"Brooklyn Bridge" is "The Wonder Years" for the 1950s. It's sweet, sad, nostalgic and hopeful. It's a coming-of-age novel for the age of television. It's a winner.
Instead of middle-class suburbia, "Brooklyn Bridge," premiering at 8 tonight on WBAL-TV (Channel 11), takes place in an all-Jewish apartment building in Brooklyn. In place of the Arnolds -- a nuclear family of mother, father and kids -- we have the Bergers and the Silvers -- an extended family of grandpa, grandma, mother, father and kids.
But whether it's the suburbs or the city -- or the Mississippi River of Mark Twain's Huck Finn and Tom Sawyer, for that matter -- the passage into and through adolescence is what fascinates and ** resonates.
The world here is seen through the eyes of 14-year-old Alan Silver, played with a near-perfect blend of pluck and vulnerability by Danny Gerard. Alan has a smart mouth, but he's not a smart-aleck. He has a good heart and happens to be a lot more sensitive than he lets on. (Yeah, he is a lot like Kevin Arnold.)
Because both parents work, the dominant force in his life is his grandmother (Marion Ross), with whom he carries on an almost non-stop badinage of irritation and love. It goes like this:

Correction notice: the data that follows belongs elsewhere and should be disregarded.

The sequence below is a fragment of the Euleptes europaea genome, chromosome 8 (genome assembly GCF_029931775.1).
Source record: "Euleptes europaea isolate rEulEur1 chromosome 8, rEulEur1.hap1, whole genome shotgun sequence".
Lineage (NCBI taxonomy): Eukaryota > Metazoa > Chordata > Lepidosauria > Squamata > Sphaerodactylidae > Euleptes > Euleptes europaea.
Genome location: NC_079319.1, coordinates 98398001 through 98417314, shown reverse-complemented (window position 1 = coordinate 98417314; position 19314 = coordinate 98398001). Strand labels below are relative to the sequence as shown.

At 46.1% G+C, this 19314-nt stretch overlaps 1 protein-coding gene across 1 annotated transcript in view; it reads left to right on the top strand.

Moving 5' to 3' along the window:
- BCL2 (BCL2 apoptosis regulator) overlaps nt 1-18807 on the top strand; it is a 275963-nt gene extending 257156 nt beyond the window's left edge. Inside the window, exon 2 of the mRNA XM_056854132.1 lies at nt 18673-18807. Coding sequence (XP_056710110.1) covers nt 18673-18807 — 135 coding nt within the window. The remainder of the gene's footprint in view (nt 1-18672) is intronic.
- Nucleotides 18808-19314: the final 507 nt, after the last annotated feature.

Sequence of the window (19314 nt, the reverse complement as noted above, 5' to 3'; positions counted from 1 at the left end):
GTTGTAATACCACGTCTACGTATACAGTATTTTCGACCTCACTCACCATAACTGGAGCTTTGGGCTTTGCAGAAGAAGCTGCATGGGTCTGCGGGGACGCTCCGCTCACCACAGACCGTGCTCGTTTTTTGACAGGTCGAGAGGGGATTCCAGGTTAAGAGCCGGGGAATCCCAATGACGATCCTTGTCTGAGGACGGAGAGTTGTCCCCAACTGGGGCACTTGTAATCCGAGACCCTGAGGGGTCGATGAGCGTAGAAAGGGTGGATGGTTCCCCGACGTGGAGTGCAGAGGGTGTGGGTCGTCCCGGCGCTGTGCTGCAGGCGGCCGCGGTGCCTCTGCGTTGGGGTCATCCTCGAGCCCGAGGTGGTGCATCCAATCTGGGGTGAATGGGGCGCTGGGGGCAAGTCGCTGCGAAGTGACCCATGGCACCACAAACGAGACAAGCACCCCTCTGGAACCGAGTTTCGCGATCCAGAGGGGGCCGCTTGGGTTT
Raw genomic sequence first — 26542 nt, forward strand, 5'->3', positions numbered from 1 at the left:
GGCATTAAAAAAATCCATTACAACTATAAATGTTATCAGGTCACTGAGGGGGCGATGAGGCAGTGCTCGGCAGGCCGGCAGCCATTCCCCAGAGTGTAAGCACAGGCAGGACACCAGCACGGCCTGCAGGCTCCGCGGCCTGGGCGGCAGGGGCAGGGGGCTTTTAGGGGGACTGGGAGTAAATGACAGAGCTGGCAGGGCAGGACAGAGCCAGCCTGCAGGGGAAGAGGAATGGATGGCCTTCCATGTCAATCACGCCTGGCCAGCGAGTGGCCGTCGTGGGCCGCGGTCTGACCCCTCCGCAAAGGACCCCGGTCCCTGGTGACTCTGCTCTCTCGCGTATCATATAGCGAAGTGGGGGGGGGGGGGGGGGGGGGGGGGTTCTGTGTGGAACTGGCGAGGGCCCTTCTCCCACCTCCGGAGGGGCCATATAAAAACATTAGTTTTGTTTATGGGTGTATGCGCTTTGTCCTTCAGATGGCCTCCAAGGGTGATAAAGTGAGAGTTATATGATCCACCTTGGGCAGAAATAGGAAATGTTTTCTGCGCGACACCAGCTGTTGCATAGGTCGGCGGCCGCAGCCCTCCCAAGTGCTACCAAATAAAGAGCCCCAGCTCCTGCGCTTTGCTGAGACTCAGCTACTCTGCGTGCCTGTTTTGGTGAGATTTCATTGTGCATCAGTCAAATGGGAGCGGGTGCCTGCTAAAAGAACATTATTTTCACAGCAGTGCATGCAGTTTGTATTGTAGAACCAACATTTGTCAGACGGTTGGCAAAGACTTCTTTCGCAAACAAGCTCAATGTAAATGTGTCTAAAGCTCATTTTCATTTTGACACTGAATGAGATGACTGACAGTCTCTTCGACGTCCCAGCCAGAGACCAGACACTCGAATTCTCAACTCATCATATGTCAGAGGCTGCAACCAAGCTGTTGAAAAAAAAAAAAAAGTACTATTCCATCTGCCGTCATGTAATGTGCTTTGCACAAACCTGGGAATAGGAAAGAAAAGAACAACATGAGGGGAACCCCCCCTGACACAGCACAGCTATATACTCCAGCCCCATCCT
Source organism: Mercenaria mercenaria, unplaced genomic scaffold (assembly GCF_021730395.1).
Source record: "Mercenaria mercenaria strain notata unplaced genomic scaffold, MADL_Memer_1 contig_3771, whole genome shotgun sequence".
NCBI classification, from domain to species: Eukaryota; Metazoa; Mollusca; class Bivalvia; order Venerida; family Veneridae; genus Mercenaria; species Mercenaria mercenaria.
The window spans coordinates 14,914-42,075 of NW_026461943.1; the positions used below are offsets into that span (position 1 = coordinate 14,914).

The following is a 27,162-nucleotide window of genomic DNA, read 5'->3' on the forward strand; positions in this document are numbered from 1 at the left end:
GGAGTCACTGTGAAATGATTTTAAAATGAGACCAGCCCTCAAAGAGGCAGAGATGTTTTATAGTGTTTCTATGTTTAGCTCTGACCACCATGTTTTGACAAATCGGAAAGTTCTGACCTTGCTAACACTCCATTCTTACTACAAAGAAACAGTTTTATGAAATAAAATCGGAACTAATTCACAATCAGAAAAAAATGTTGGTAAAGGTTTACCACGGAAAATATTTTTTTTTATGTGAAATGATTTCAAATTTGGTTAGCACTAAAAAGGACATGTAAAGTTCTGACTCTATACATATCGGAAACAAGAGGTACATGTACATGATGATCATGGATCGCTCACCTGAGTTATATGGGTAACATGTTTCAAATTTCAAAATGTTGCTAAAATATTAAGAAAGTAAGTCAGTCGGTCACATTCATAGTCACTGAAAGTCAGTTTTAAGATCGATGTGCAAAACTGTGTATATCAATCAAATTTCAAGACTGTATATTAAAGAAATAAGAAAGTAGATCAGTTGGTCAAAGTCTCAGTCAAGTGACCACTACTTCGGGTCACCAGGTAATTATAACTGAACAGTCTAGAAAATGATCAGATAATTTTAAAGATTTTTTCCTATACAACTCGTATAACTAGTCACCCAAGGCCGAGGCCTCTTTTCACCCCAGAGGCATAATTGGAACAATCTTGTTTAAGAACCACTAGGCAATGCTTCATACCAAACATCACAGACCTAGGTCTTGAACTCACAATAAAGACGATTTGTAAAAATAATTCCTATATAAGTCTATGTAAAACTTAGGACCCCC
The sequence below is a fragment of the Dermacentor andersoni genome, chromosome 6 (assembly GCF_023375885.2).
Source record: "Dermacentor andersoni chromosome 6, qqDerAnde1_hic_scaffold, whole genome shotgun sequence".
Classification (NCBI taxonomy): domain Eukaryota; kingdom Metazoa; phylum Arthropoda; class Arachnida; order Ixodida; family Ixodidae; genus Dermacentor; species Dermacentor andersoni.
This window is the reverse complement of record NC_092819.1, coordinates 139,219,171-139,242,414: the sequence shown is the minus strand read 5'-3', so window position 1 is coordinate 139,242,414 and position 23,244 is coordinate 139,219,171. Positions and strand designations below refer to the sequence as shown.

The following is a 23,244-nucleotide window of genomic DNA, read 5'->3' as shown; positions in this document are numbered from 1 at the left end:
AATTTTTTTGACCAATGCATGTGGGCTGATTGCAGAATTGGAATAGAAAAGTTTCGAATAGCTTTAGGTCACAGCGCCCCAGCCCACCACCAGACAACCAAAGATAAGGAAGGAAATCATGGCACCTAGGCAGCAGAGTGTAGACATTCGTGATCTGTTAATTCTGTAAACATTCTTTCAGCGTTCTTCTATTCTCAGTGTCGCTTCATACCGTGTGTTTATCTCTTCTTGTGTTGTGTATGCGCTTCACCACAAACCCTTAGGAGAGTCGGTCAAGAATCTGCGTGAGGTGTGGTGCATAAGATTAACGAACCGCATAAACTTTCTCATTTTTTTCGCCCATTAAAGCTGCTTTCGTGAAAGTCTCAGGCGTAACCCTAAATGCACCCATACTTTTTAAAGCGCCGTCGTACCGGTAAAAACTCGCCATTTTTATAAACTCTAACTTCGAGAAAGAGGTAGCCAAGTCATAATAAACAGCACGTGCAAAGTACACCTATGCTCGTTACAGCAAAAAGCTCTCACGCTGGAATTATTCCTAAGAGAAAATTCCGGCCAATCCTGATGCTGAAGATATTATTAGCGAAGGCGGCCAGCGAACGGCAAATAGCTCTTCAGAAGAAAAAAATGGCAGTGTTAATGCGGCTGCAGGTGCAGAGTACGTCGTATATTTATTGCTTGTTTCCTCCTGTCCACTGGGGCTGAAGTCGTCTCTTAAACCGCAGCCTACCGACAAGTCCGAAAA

"What do you want for breakfast?"
"What are the choices?"
"Blintzes, cream of wheat, eggs, french toast, bagels, herring, waffles or oatmeal."
In tonight's one-hour pilot, Alan meets and falls hard for a girl -- an Irish girl in white blouse, plaid skirt and knee socks from a Catholic school. A scene where Alan and his friends meet the girl and some of her friends at a bus stop is the best single scene of the new fall season. The air between Alan and the girl seems to tingle with the excitement of possibility and the ache of uncertainty.
"Family Ties" creator Gary David Goldberg is the force behind "Brooklyn Bridge." He also wrote tonight's episode, and should win an Emmy for it -- heck, two Emmys just for the scene between Alan and the girl.